Eat real food. This may be the best thing you can do.  Instead of focusing on one or two foods to incorporate into your diet, look at your diet as a whole.  The Standard American Diet is crummy for the gut.  It is high in processed foods, refined flours and sugars that lead to inflammation and an unbalanced, unhealthy gut environment.  A diet rich in plants and low in processed foods and sugars cools inflammation, feeds the good bacteria in your gut and promotes health in and far beyond the gut.

Avoid unnecessary antibiotics.  Antibiotics revolutionized medicine in the 20th century.  They can be lifesaving and are an important part of many medical treatments.  Antibiotics kill or inhibit the growth of bacteria, which is a good thing when you are targeting a bad bug.  They also kill or inhibit the good bacteria in your gut, which can potentially have negative consequences.  It is important that we reserve antibiotics for the times when they are necessary.  Avoid taking antibiotics unless your doctor tells you that you need them.  If you are taking antibiotics, it may be a good time to supplement with a probiotic to help restore some of the good bacteria to your gut.

Manage Stress.  Remember what I told you last time about stress and its consequences on health?  The gut is no exception.  Stress can negatively affect the way the digestive system works.  Stress management promotes proper digestion and motility of the gut.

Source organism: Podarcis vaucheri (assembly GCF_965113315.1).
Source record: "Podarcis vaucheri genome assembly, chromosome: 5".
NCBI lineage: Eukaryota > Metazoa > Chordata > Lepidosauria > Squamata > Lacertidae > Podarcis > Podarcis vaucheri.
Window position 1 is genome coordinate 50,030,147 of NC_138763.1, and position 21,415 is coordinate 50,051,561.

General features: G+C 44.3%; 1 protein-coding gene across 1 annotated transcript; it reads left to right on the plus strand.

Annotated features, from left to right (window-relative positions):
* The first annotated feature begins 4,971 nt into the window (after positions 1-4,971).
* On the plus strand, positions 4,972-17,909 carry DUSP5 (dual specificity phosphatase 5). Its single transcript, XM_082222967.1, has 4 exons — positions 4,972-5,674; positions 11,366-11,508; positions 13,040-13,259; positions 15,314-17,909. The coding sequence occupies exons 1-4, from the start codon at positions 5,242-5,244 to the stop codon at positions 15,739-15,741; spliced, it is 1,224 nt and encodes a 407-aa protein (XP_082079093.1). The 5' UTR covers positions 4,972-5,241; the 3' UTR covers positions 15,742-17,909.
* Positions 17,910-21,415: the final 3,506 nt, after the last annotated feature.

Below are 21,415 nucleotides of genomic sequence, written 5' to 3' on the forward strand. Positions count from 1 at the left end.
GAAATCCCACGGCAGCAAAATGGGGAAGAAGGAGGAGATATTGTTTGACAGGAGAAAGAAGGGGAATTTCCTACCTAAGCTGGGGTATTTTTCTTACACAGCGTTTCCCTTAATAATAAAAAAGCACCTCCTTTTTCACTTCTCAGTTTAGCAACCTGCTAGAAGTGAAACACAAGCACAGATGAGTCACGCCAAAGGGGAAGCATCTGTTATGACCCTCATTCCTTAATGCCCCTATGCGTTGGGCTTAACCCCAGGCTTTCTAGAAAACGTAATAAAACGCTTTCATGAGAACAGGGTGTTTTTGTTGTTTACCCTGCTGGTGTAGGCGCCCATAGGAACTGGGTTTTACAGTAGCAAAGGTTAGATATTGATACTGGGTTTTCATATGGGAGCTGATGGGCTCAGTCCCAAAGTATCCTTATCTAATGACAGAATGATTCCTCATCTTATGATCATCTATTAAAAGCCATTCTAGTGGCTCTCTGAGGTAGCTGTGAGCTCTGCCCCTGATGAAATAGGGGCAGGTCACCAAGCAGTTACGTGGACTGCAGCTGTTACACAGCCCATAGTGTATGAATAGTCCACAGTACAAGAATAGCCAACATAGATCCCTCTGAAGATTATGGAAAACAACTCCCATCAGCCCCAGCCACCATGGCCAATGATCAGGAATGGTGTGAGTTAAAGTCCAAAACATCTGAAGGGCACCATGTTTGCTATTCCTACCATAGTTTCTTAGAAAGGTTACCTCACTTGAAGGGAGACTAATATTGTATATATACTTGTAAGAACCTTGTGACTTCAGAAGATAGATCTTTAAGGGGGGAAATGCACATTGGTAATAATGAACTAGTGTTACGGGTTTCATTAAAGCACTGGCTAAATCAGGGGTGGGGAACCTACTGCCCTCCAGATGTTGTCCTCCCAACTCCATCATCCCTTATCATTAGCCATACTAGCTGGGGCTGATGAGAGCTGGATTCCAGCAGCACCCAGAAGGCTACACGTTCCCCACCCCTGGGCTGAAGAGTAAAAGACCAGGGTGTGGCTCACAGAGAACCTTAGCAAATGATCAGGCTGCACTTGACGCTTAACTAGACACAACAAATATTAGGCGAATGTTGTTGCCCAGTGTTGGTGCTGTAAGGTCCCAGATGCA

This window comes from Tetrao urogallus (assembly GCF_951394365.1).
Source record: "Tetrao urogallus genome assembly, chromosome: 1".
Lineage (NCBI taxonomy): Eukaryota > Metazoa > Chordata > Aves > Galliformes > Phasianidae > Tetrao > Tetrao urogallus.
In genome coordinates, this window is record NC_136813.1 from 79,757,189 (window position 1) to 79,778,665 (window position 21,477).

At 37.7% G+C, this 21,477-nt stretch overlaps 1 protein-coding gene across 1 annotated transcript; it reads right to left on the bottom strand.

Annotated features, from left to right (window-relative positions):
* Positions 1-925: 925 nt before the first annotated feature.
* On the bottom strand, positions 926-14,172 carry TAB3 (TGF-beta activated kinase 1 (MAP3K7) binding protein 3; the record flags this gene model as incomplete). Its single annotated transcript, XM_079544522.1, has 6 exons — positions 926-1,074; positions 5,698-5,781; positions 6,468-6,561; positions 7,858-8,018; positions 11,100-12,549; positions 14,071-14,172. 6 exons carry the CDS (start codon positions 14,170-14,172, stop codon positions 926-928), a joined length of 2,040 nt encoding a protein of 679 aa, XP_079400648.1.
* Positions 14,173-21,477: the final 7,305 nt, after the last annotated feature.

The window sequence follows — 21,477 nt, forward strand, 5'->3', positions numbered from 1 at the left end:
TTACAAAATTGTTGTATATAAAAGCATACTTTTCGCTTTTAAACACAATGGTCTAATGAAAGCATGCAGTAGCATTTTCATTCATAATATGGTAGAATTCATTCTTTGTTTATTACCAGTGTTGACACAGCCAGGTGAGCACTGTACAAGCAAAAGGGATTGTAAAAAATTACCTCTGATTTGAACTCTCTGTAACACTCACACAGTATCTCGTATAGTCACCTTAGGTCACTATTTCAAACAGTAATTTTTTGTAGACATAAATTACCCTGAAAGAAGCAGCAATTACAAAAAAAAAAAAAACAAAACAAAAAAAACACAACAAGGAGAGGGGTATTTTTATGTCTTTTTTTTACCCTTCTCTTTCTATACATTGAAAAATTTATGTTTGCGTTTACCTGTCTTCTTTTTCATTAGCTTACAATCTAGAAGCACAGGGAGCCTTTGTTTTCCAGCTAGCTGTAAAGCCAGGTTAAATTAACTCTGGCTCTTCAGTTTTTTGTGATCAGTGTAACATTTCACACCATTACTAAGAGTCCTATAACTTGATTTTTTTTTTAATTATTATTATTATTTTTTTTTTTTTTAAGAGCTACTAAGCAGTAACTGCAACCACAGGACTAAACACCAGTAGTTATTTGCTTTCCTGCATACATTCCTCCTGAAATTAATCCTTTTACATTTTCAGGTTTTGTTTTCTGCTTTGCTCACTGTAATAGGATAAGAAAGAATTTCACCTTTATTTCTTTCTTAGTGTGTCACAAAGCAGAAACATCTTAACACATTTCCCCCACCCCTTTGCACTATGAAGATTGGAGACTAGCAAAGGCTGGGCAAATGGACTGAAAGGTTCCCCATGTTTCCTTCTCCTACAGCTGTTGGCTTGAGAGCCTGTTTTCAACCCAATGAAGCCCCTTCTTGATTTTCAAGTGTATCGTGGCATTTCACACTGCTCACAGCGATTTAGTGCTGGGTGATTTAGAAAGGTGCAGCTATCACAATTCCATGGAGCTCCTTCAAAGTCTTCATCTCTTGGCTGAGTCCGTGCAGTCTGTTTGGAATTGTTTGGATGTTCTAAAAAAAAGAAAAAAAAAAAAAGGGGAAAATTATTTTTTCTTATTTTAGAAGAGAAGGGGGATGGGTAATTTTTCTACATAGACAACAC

Exercise.  We are not meant to be sedentary.  It is important that we get regular physical exercise to promote health and wellness.  Research also suggests that exercise may benefit our gut health.

Get adequate sleep.  Not getting enough sleep has many health consequences.  Changes in the gut microbiota may be one of them.  It appears that the types of food we eat and when we eat can affect our circadian rhythms.  Conversely, disruption in sleep may also change the good rhythms in the gut and the health of the gut environment.

In 2008, the Human Microbiome Project was started at the National Institute of Health with the goal of identifying the microorganisms making up the human microbiome so that their role in human health and disease could be studied.  Research in this field has exploded, and it appears we may have underestimated the importance of the little bugs living in our gut.  Making healthy lifestyle choices to promote gut health can have far-reaching effects.  We will surely be hearing much more about this topic.  For now, treat your body (and your bugs) well, and better health will follow.

Dr. Nicole Cotter

Dr. Nicole Cotter